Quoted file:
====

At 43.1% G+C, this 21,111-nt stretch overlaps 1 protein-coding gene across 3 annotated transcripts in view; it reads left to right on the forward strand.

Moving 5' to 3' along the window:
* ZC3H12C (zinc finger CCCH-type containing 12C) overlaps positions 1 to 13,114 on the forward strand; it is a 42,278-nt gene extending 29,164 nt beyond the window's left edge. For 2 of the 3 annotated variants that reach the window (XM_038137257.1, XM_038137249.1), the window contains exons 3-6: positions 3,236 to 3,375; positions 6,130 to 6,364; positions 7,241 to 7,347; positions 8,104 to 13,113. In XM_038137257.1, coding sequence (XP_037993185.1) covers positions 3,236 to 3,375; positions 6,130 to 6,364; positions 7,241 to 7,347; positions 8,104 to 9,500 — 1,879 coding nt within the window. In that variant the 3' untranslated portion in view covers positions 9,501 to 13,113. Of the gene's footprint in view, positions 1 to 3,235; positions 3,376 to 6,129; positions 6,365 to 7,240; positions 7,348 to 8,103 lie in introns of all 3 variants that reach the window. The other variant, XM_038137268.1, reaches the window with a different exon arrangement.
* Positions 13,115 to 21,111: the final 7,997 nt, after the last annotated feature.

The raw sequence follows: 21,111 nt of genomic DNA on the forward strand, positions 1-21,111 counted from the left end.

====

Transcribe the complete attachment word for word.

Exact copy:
At 43.1% G+C, this 21,111-nt stretch overlaps 1 protein-coding gene across 3 annotated transcripts in view; it reads left to right on the forward strand.

Moving 5' to 3' along the window:
* ZC3H12C (zinc finger CCCH-type containing 12C) overlaps positions 1 to 13,114 on the forward strand; it is a 42,278-nt gene extending 29,164 nt beyond the window's left edge. For 2 of the 3 annotated variants that reach the window (XM_038137257.1, XM_038137249.1), the window contains exons 3-6: positions 3,236 to 3,375; positions 6,130 to 6,364; positions 7,241 to 7,347; positions 8,104 to 13,113. In XM_038137257.1, coding sequence (XP_037993185.1) covers positions 3,236 to 3,375; positions 6,130 to 6,364; positions 7,241 to 7,347; positions 8,104 to 9,500 — 1,879 coding nt within the window. In that variant the 3' untranslated portion in view covers positions 9,501 to 13,113. Of the gene's footprint in view, positions 1 to 3,235; positions 3,376 to 6,129; positions 6,365 to 7,240; positions 7,348 to 8,103 lie in introns of all 3 variants that reach the window. The other variant, XM_038137268.1, reaches the window with a different exon arrangement.
* Positions 13,115 to 21,111: the final 7,997 nt, after the last annotated feature.

The raw sequence follows: 21,111 nt of genomic DNA on the forward strand, positions 1-21,111 counted from the left end.